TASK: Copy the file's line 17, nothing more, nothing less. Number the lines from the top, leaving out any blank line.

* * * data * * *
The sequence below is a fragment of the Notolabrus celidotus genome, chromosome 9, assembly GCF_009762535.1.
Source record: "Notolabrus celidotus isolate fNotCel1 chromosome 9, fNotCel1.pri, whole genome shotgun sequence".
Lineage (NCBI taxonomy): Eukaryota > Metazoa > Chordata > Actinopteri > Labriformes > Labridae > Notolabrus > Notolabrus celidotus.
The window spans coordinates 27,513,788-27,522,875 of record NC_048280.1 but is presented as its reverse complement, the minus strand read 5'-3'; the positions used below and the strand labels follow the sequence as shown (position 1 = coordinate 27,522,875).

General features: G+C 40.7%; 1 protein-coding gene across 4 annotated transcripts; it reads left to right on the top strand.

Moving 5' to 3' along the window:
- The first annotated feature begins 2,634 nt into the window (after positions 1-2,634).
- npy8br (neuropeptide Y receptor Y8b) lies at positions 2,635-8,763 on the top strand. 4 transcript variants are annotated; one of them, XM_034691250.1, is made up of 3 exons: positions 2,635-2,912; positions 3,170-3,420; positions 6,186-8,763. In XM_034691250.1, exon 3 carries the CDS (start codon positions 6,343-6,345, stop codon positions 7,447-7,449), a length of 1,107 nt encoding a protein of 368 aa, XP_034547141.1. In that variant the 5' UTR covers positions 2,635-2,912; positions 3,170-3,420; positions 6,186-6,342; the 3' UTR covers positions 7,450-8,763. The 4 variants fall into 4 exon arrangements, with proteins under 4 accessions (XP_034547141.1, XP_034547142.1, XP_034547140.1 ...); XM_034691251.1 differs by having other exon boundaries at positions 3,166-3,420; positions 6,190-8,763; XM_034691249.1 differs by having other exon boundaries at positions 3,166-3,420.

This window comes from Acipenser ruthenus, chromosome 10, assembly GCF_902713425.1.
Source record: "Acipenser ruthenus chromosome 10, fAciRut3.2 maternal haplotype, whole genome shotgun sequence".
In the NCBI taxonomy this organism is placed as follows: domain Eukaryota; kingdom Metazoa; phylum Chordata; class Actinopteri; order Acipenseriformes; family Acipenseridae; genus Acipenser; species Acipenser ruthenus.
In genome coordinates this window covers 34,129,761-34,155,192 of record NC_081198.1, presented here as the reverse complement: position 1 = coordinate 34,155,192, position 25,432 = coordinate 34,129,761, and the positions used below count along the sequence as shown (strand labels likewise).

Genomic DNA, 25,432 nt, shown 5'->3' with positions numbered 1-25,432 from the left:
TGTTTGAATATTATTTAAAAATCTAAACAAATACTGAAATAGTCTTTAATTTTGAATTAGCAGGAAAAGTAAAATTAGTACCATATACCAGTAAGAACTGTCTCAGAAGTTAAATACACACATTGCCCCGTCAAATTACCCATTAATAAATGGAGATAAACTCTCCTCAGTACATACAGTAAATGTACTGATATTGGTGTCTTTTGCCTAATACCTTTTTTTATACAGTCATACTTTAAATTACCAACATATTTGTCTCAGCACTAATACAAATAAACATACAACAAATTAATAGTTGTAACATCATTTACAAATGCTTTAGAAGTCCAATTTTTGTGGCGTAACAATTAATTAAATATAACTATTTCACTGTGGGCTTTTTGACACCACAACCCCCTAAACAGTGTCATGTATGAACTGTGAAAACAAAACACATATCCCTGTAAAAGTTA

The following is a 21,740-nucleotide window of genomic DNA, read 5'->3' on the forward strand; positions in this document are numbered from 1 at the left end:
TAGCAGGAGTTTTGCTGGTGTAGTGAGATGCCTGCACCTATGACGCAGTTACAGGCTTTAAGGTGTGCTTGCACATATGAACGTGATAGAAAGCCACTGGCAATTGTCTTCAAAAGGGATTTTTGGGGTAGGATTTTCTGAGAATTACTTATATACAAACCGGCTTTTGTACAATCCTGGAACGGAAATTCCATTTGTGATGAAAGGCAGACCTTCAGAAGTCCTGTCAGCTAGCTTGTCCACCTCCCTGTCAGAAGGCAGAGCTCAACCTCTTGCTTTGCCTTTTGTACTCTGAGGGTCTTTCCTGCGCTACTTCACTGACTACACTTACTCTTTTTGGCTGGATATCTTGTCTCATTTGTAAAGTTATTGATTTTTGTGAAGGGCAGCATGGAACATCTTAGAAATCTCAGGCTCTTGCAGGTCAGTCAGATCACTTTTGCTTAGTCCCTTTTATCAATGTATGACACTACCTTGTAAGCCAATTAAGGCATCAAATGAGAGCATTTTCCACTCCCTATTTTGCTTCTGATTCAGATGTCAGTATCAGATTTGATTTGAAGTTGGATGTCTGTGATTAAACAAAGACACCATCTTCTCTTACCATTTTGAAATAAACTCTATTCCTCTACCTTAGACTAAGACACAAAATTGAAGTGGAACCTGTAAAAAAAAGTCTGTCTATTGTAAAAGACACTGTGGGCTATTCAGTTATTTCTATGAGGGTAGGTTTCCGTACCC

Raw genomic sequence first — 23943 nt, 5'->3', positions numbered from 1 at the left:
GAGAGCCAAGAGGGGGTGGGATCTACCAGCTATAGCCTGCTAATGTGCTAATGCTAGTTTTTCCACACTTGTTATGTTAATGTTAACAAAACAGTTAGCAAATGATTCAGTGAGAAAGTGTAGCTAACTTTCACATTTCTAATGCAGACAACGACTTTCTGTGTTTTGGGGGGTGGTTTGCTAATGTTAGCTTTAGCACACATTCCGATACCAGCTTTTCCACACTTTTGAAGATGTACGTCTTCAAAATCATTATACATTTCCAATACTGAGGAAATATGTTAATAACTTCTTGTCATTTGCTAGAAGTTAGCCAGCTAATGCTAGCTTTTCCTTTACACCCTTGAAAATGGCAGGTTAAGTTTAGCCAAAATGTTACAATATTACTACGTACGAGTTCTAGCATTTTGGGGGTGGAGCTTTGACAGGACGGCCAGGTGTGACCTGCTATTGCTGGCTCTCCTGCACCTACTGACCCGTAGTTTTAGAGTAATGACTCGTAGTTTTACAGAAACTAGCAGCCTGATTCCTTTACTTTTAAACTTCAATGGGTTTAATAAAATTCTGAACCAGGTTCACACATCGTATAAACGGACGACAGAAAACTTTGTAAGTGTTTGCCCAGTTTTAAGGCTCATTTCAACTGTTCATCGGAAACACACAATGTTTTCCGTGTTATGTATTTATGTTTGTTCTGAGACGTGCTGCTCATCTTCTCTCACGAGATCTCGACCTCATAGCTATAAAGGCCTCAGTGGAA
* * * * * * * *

Raw genomic sequence first — 23943 nt, 5'->3', positions numbered from 1 at the left: